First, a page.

Yakupov is already on his third coach, starting with Ralph Krueger then moving to Dallas Eakins and now interim man Todd Nelson. That lack of continuity hasn’t helped. He took a huge step back under Eakins in his first season behind the bench and has not recovered.
As far as Yakupov’s linemates, not getting the chance to play with “a real NHL centre,” it just isn’t so. You might want to look up how much ice time Yakupov got with Nugent-Hopkins and Sam Gagner in his first two seasons. Jason Gregor brought those numbers up on his show yesterday. Did Yakupov do enough with the looks his got in the top-six? On it goes . . .
Should Yakupov have seen some time in the minors along the way? I think so, but that’s not an option now because he has to clear waivers. Somebody would take a chance on him. It could be argued Yakupov should have been returned for another year in the OHL after his draft, but agent Igor Larionov would have screamed like hell about that and the Oilers were all-too-happy to insert another first overall pick into the line-up, ready or not.
It matters not now. Here we are.
I said it last week and I’ll say it again – I’d like to see Yakupov get every opportunity to turn things around in the second half of this season. There is no upside, no matter where you think the blame lays, to see the kid fail and to send him away for nothing or next to it.
Give Yakupov the best possible linemates – he’ll line up against Chicago tonight with Benoit Pouliot and Derek Roy – and play the wheels off him on the power play. Put Yakupov in the best position to succeed, to turn things around. Maybe he does. Maybe he doesn’t. Leave no stone unturned.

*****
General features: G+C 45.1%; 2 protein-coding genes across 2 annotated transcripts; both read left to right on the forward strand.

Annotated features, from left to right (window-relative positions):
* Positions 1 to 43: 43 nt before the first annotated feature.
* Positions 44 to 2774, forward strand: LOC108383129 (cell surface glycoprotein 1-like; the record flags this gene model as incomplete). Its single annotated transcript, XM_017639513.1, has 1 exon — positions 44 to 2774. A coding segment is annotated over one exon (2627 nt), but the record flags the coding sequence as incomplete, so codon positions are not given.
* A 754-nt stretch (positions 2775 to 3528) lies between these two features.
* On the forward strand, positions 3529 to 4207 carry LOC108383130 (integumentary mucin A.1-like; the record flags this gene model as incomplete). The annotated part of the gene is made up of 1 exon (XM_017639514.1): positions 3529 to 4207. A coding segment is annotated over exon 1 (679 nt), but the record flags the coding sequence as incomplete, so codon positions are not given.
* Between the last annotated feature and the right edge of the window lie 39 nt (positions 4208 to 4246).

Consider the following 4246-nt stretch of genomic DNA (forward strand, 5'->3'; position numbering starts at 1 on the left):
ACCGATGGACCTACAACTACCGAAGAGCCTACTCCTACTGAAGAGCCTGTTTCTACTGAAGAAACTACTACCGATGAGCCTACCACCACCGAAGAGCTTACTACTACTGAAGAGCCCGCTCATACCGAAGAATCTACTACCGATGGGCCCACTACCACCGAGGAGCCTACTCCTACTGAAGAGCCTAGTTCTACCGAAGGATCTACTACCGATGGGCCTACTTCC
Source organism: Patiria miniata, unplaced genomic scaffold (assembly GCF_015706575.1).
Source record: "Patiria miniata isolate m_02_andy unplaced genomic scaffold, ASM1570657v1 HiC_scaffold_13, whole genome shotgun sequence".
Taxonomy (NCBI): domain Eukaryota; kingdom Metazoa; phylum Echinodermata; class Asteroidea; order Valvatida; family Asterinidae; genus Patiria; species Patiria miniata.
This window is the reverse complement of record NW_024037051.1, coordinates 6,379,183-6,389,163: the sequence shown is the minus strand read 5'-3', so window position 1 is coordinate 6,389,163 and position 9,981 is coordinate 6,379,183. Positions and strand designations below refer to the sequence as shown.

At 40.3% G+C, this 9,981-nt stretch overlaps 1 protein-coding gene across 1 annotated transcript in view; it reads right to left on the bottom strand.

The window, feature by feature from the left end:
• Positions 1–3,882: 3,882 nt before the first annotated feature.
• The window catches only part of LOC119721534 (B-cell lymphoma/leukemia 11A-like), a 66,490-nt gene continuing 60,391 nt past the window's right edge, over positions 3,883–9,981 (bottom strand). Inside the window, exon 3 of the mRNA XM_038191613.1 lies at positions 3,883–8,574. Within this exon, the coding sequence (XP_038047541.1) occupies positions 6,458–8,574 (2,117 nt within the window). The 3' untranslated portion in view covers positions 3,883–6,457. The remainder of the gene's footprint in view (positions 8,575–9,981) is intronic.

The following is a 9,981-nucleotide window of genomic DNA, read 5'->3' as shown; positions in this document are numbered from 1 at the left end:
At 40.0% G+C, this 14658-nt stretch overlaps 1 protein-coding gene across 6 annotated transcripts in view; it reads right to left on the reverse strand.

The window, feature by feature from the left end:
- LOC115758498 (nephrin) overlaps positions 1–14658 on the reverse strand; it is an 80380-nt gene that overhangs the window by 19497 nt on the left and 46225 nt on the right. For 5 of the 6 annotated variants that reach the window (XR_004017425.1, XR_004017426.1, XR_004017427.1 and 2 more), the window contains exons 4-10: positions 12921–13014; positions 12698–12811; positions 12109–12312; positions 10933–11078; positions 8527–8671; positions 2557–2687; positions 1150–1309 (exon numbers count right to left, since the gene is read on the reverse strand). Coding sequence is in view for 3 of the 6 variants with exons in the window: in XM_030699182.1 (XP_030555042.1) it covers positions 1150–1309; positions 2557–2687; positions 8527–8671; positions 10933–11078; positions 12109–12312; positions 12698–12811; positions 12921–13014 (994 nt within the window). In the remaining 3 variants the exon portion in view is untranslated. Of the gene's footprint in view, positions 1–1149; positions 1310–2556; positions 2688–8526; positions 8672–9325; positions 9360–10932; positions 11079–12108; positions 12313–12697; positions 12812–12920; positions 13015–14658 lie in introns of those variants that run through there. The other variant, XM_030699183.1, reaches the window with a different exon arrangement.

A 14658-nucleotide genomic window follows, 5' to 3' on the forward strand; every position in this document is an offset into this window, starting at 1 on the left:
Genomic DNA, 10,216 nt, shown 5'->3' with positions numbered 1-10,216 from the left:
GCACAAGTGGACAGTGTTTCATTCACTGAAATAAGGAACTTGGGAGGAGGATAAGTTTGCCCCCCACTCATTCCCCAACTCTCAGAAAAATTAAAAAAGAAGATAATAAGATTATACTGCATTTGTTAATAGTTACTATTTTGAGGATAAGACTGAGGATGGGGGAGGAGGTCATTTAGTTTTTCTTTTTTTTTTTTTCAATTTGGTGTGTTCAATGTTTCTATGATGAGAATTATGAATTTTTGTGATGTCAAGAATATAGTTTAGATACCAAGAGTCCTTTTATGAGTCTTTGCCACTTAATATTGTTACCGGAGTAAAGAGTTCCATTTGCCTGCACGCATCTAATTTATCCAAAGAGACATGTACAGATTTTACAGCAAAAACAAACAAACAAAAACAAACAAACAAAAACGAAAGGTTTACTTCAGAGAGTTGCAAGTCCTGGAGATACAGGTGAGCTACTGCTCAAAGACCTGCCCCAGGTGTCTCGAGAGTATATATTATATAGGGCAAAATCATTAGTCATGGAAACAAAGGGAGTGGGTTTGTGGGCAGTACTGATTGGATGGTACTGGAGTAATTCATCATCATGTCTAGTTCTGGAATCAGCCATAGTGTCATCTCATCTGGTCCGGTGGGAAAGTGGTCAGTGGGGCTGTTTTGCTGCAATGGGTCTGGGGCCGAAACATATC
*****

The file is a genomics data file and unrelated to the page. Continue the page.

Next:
If Yakupov gets that opportunity and does nothing with it, then there’s obviously another conversation to be had moving forward. Essentially, with 152 games in the books, it comes down to that for Yakupov – reversal of fortune or bust.
Looking at the NHL Entry Draft from 1979 to 2012, when Yakupov was selected, there have only been a handful of players who were taken first overall you could deem flat-out busts in that 34-year period.
- Doug Wickenheiser, 1980. Montreal fans wanted Denis Savard, but the Habs took Wickenheiser. Dealt to St. Louis after four seasons, the former Regina Pats star played 556 NHL games, scoring 111-165-276. Montreal took him ahead of Savard, Paul Coffey and Larry Murphy.
- Gord Kluzak, 1982. Big defenseman taken by Boston from the Billings Bighorns was limited to just 299 games, scoring 25-98-123, by knee injuries and was retired by the age of 27. Bruins took Kluzak ahead of Brian Bellows, Scott Stevens and Phil Housley.
- Brian Lawton, 1983. Taken by Minnesota, Lawton played 483 NHL games, scoring 112-154-266. Drafted ahead of Pat LaFontaine, Steve Yzerman and Cam Neely.
- Alexandre Daigle, 1993. Taken by Ottawa, Daigle had three seasons of 51 points, including his rookie campaign, and played 616 NHL games, scoring 129-198-327. Was an Oiler on paper for one day after being acquired from Philadelphia and traded to Tampa Bay for Alex Selivanov on Jan. 29, 1999. Drafted ahead of Chris Pronger, Paul Kariya and Jason Arnott.
- Patrik Stefan, 1999. Taken by the Atlanta Thrashers, Stefan never had more than 40 points in a season, finishing with 64-124-188 in 455 NHL games. Taken ahead of Daniel and Henrik Sedin.
Listen to Robin Brownlee Wednesdays and Thursdays from 3 p.m. to 5 p.m. on the Jason Gregor Show on TSN 1260.